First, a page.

We are all born, we travel through our allotted time the best we can and eventually come to the clearing at the end of the path. All of this is banal, the mystery starts where the tale ends.

But it is interesting, from a clinical perspective, to see the sudden upwelling of interest among people who share nothing else in common but the awareness that someone who had once been famous – or even infamous – is with us no longer. If you can take the common pulse by refreshing Twitter – I think you can, at least for the world that’s wired that way – you’ll note that the “trending topic” of #iranelection, which had been white hot for the better part of two weeks, has finally been thrust aside in favor of Farah Fawcett and Michael Jackson.

I wonder what the temptation is in this sort of behavior: Some sort of communalism, a shared moment in a world grown too large for that sort of thing? Or is it a way of attaching oneself to fame at its seventh echo?

Beats me.


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Better Lucky Than Good

By lex, on January 14th, 2009

Last Saturday morning I realized shortly before heading down to the airport that I couldn’t find my wallet. I was running late, and could only do a brief search. As a precaution I locked out my credit card account, and on Sunday I tossed the house looking for the wallet, even going back to the last store at which I remembered having used. The clerk at the store was sympathetic, but no – he hadn’t seen a thing.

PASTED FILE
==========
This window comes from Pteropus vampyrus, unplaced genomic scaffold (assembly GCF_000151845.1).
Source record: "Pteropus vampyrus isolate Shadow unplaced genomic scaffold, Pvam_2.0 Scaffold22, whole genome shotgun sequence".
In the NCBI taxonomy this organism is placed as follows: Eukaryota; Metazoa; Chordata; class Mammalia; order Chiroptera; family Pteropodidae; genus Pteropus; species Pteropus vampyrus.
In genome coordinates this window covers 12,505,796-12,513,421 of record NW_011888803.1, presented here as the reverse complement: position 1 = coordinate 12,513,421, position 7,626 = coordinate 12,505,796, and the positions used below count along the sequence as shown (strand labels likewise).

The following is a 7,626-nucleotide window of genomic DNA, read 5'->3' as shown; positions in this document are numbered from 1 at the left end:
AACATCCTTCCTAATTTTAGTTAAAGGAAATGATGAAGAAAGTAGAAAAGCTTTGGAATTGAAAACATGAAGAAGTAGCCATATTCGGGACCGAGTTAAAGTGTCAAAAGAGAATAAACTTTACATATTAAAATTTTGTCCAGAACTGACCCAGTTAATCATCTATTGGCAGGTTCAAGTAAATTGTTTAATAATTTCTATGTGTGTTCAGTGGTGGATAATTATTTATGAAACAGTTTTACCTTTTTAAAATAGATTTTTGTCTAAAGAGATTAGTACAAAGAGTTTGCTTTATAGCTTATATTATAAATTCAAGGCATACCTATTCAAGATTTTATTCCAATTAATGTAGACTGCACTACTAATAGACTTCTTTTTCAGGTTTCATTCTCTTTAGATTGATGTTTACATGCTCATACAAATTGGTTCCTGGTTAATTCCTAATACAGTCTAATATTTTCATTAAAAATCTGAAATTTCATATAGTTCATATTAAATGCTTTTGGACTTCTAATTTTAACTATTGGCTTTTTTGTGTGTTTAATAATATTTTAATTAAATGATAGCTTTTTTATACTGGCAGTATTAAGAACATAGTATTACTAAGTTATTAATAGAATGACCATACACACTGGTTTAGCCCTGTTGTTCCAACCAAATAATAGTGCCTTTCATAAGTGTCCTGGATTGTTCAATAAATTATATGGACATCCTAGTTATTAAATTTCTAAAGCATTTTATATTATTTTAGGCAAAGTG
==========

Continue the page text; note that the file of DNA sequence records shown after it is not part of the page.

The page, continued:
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Thrice frightened

By lex, on June 5th, 2008

I was deeply engrossed in work this afternoon when Son Number One surreptitiously penetrated my vital area unobserved. I started when he spoke, and he smiled, asking if he’d frightened me.

I don’t frighten, I replied, with serene equanimity. Although occasionally I might startle.

But that’s not entirely true.

I’d label it perhaps more apprehension than fear, but my very first fifteen minutes in command of an FA-18 squadron was a very uncomfortable time. The outgoing CO had arranged for an air demo after the ceremony, flown by a legacy squadron pilot whom I didn’t know. Guy that was now instructing at the replacement squadron across the street. In one of my airplanes. The plan had been set in ink when he was in charge, but it would be executed under my command and if the whole thing went south it would have been me wearing it around my neck for the next 15 months.

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No time for love, Dr. Jones

By lex, on January 12th, 2008

It’ll be a light day for posting at these our humble digs today, as your correspondent is scheduled to slip the surly bonds not once but four times, in the carriage of passengers (for hire) while simulating air combat. In preparation for which he had been required and desired to provide a sample to the local drug testing facility earlier in the week. On the off chance that he might gamble a twenty-six year retirement check on the chance to toke on a blunt. After all these years of clean, clear-eyed sobriety.